There’s also the fifth cliché, which is the awfulness of dialogue and performance rife in the horror genre, but that’s a much more difficult problem that isn’t just applicable to horror.

Now, that is not to say that The Crazies doesn’t have its moments. The opening scene will strike a chilling chord with anyone who has been paying attention to the many unprovoked gunman attacks seen around the world in the last few years. In another scene Doc is strapped to a hospital bed as a crazy with a pitchfork nears the panicking doc as he skewers every restrained patient in sight. The apocalyptic vision of a mass of infected people swarming through an area still has some resonance.  And there’s even a redemptive moment for one of the faceless marines. But there’s too many conventional devices and clichés to make it any more than a dumb, passable waste of time if you’ve nothing better to do on a Saturday night.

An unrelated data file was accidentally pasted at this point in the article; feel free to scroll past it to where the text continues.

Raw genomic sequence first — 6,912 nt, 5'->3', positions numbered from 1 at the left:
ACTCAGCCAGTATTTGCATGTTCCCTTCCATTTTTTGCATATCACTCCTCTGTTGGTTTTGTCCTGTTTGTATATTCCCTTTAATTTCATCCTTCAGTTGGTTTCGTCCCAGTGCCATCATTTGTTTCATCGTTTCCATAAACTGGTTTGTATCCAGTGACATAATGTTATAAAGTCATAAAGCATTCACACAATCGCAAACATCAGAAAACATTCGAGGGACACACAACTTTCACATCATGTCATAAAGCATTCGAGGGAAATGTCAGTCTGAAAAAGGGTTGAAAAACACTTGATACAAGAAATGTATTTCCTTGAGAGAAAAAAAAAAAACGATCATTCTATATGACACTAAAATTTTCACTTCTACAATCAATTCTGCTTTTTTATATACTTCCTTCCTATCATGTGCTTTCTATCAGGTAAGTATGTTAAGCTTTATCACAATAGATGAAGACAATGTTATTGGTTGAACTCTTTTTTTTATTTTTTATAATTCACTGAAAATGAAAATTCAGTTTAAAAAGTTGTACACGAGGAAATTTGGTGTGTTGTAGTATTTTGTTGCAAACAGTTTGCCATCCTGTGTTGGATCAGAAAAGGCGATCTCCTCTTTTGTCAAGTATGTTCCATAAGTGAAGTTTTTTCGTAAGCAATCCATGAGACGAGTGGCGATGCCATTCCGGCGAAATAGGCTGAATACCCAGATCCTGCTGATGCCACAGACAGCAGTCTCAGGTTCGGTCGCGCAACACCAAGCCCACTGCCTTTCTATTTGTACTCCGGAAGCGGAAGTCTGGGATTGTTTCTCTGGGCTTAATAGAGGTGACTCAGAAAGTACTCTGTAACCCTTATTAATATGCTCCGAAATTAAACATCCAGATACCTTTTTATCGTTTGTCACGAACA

It’s frustrating to see a film like The Crazies when we know there’s life in horror, or specifically, reality horror. Sure, there were some problems with Paranormal Activity (some found the build-up too slow, and some of the decision made by the couple were counter-intuitive). But if you truly want to unnerve people, especially if you want the effect to last beyond the three seconds it takes to recover from a “Gotcha” jolt, then reality-horror seems to be the way. And the real task is whether it can marry its new documentary-style techniques with the traditions of storytelling (plot, theme, characters). Now, rather than the passable 100 minutes of The Crazies, that’s something I’d actually like to see.

 2 / 5 stars